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How to reverse a list in python

How to Reverse a List in Python

Reverse a list in Python

In Python, we have different types of container classes. Now, this tutorial we discuss the list. Especially reverse the elements of the list. In List is a mutable container class and it also contains duplicates. So it allows to manipulate the objects. In that manipulation, we going to discuss reversing the objects like a stack to queue format.

Reversing the list is done in python using the reverse () method in the list class. It just reverses the list based on the index values. It’s not created and copy the new list just using the existing list and reverse the objects in the same list itself.

Example:

>>> l=[1,2,3,4,5]
>>> print(l)
[1, 2, 3, 4, 5]
>>> l.reverse ()
>>> print(l)
[5, 4, 3, 2, 1]

In this example, we add some elements in the list and call the reverse() method. It just reverses the elements based on their positions.

Example:

>>> l1=[1,2.5,"hello"]
>>> print(l1)
[1, 2.5, 'hello']
>>> l1.reverse()
>>> print(l1)
['hello', 2.5, 1]

In this Example also we reverse the list elements. Why we see this example because somewhat have doubted whether we are using the same datatype for reversing but its no need to maintain some type of values because of its only reverse elements based on an index, not ASCII.

Example:

>>> l2=["one","two","three","four","five"]
>>> print(l2.reverse ())
None

In this Example reverse() method not reversing the elements. It returns None because it cannot reverse the large sequences. Because while reversing the list in economy space that is average of memory space so that it returns None instead of a reverse list. Moreover reversing the list having some advantages and disadvantages.

The advantage of the reversing list using the reverse() method is working very fast and shuffle the elements of a list without creating any new list. So it saves memory.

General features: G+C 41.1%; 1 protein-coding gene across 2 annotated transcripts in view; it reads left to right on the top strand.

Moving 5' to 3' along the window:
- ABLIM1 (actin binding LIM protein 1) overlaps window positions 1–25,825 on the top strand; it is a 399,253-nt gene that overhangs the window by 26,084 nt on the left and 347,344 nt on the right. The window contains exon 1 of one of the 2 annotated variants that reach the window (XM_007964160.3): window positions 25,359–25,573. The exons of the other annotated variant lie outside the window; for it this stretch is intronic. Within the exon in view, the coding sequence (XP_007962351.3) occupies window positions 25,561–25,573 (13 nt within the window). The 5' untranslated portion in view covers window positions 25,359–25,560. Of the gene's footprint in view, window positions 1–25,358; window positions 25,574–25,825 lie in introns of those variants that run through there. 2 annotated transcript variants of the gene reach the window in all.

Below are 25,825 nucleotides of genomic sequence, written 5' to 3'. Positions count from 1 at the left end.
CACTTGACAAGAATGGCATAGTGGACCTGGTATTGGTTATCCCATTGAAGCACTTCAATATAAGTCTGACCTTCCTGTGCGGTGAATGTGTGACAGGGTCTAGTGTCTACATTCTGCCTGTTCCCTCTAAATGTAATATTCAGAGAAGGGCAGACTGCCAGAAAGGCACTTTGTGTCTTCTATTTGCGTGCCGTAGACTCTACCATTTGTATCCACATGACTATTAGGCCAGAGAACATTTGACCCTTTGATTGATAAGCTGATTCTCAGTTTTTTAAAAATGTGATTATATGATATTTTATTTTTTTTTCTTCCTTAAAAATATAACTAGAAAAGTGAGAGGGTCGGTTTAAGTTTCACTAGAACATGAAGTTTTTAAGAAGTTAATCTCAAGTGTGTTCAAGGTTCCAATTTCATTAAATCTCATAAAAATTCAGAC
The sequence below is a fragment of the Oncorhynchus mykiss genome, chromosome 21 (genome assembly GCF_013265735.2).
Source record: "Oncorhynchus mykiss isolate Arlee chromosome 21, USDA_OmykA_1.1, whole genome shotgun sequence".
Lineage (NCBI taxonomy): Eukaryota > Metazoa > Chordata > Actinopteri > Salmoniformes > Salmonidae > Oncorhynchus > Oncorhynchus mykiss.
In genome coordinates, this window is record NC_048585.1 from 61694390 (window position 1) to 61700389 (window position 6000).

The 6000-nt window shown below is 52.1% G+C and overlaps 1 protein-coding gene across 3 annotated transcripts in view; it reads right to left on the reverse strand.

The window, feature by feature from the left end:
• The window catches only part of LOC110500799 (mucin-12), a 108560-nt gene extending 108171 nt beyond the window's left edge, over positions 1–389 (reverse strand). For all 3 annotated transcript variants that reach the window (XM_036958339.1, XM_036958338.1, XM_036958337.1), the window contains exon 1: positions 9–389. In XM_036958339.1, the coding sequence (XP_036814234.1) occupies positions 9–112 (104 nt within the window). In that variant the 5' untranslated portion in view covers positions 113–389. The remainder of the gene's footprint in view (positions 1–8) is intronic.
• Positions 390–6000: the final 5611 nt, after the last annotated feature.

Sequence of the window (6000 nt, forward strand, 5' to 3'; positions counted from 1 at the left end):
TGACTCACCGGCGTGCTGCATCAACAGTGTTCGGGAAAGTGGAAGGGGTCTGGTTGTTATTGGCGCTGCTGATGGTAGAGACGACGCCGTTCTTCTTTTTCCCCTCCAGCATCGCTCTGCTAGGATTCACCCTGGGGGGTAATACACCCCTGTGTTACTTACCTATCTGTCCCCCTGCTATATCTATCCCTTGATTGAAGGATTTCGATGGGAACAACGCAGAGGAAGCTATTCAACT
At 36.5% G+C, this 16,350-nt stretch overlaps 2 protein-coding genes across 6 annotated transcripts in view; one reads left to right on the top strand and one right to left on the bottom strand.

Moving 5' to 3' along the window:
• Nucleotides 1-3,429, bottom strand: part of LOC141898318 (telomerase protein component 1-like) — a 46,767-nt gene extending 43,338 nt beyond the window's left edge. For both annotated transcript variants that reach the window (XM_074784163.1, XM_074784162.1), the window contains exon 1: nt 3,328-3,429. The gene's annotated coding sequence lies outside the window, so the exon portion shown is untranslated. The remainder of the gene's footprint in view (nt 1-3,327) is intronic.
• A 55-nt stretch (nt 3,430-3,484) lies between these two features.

The disadvantage is changed the original list so that we need to again use the reverse() method to get the original state.

Example:

def reverse_list(list):
print('before reverse :', list)
list.reverse()
print('after reverse:', list)
num_list = [1,2,3,4,5]
str_list = ["six", "seven", "eight", "nine", "ten"]
reverse_list(num_list)
reverse_list(str_list)

In this example, we overcome the previous example output None. Here we are using a separate user-defined method with passing the list of elements as a parameter and pass the list of elements. Also, reverse the elements inside the function.

Output:

before reverse : [1, 2, 3, 4, 5]
after reverse: [5, 4, 3, 2, 1]
before reverse : ['six', 'seven', 'eight', 'nine', 'ten']
after reverse: ['ten', 'nine', 'eight', 'seven', 'six']

Reverse a list Using Slicing:

It is also possible to reverse the list without using the reverse() method. That will be done by using the slicing technique. Here we can use the reverse indexing to achieve this.

Example:

def reverse_list(list):
rev_list = list[::-1]
print('before reverse:', list)
print('after reverse:', rev_list)
num_list = [1,2,3,4,5]
str_list = ["six", "seven", "eight", "nine", "ten"]
reverse_list(num_list)
reverse_list(str_list)

Output:

before reverse: [1, 2, 3, 4, 5]
after reverse: [5, 4, 3, 2, 1]
before reverse: ['six', 'seven', 'eight', 'nine', 'ten']
after reverse: ['ten', 'nine', 'eight', 'seven', 'six']

In this slicing process for reverse, a list will be a copy of the list of elements. So that it will take more memory when compared to the reverse () method. Also, it creates a copy so that it holds more space for the existing elements of the list.

Here we note the point whether the structure of the list is copied not contained objects. i.e elements of the list. Hence it no needs for extra memory because elements are not duplicated. It also holds the address of the list elements updated to the structure of the reference. Slicing is fast but the code understanding is quite difficult.

Reverse the list using reversed() function:

In this function, it will return the Iterator form of reverse. So we can access the values in reverse order. It does not reverse a list instead of it will create a new copy of the list. Also, it will access individual elements to reverse order.

Example:

def reverse_list(list):
reversed_list = []
for o in reversed(list):
reversed_list.append(o)
print('before reverse:', list)
print('after reverse:', reversed_list)
num_list = [1,2,3,4,5]
str_list = ["six", "seven", "eight", "nine", "ten"]
reverse_list(num_list)
reverse_list(str_list)

Output:

before reverse: [1, 2, 3, 4, 5]
after reverse: [5, 4, 3, 2, 1]
before reverse: ['six', 'seven', 'eight', 'nine', 'ten']
after reverse: ['ten', 'nine', 'eight', 'seven', 'six']

In this example, we have done the reversed() method format to reverse the elements of the list. It is an Iterator pattern too. So all the elements of the list traversed into reverse order.

Example:

>>> a=[1,2,3,4,5]
>>> print(reversed(a))
<list_reverseiterator object at 0x02B24550>
>>> print(list(reversed(a)))
[5, 4, 3, 2, 1]

This example is another way to use reverse the list. Here we are using reversed() method inside the list constructor. The list constructor has iterated the list up to the last element of the list to get the reverse order but it will also generate the shallow copy of the list.

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